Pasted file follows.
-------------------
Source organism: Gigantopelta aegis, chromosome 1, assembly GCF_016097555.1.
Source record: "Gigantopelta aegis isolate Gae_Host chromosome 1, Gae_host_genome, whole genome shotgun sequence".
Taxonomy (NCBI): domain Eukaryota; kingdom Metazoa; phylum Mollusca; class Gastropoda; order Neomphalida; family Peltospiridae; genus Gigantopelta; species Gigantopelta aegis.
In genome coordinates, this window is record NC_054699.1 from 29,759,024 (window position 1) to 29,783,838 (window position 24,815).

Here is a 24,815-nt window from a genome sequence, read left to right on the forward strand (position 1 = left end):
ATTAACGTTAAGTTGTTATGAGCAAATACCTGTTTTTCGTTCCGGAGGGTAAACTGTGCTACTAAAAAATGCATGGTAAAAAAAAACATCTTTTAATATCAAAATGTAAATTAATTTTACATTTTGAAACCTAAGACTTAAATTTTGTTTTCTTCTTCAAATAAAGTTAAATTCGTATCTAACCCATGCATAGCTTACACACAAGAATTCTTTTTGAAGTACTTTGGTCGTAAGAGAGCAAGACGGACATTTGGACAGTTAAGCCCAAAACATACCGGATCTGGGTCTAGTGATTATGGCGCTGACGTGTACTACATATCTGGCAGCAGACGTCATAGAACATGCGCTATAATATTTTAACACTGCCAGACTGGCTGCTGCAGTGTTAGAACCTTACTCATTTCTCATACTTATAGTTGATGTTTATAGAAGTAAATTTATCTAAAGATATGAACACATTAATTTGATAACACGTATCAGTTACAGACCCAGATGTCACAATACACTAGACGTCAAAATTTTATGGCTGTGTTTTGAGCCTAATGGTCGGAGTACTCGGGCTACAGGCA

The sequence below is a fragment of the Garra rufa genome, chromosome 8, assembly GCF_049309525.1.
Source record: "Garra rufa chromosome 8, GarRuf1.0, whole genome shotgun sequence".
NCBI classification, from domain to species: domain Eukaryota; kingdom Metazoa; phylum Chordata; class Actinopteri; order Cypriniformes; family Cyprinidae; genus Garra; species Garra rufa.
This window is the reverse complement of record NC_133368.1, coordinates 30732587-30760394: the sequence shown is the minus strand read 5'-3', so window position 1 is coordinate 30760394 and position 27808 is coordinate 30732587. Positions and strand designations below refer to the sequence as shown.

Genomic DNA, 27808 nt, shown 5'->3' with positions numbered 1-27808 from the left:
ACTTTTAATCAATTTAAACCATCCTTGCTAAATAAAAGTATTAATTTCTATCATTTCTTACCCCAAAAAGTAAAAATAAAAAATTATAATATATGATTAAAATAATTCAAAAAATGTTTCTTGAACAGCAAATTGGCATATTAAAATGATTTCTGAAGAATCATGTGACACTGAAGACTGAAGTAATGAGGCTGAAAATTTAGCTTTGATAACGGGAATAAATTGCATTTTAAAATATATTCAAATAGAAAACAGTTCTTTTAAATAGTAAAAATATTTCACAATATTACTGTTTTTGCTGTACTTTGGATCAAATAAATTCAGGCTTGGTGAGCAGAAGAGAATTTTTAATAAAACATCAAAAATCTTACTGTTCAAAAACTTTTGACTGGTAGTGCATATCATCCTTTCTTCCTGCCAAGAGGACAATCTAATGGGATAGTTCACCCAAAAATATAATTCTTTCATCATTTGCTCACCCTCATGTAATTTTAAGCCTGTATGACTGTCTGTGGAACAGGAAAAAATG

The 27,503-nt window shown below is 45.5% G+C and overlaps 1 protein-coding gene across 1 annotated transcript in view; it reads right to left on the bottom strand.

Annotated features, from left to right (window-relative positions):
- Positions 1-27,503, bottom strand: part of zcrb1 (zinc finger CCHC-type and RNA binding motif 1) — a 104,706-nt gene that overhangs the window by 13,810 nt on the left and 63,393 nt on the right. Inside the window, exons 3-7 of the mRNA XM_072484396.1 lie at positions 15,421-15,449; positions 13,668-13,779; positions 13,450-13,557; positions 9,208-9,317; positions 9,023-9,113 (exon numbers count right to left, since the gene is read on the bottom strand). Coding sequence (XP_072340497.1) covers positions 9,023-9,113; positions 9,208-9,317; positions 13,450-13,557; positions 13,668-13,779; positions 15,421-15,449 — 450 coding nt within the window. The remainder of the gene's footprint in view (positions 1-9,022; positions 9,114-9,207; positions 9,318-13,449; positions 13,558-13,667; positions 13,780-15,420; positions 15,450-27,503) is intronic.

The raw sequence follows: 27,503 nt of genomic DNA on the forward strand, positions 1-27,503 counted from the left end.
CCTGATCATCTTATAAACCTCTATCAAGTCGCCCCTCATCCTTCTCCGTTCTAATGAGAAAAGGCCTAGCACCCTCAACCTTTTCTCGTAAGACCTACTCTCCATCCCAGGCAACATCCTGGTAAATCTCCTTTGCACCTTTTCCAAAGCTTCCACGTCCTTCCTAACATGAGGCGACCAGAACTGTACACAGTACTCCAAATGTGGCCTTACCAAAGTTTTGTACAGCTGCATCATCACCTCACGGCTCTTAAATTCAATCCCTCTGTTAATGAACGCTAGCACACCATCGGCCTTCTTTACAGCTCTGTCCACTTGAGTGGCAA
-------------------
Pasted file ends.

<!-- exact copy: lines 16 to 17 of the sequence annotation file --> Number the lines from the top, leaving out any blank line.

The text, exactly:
The raw sequence follows: 27,503 nt of genomic DNA on the forward strand, positions 1-27,503 counted from the left end.
CCTGATCATCTTATAAACCTCTATCAAGTCGCCCCTCATCCTTCTCCGTTCTAATGAGAAAAGGCCTAGCACCCTCAACCTTTTCTCGTAAGACCTACTCTCCATCCCAGGCAACATCCTGGTAAATCTCCTTTGCACCTTTTCCAAAGCTTCCACGTCCTTCCTAACATGAGGCGACCAGAACTGTACACAGTACTCCAAATGTGGCCTTACCAAAGTTTTGTACAGCTGCATCATCACCTCACGGCTCTTAAATTCAATCCCTCTGTTAATGAACGCTAGCACACCATCGGCCTTCTTTACAGCTCTGTCCACTTGAGTGGCAA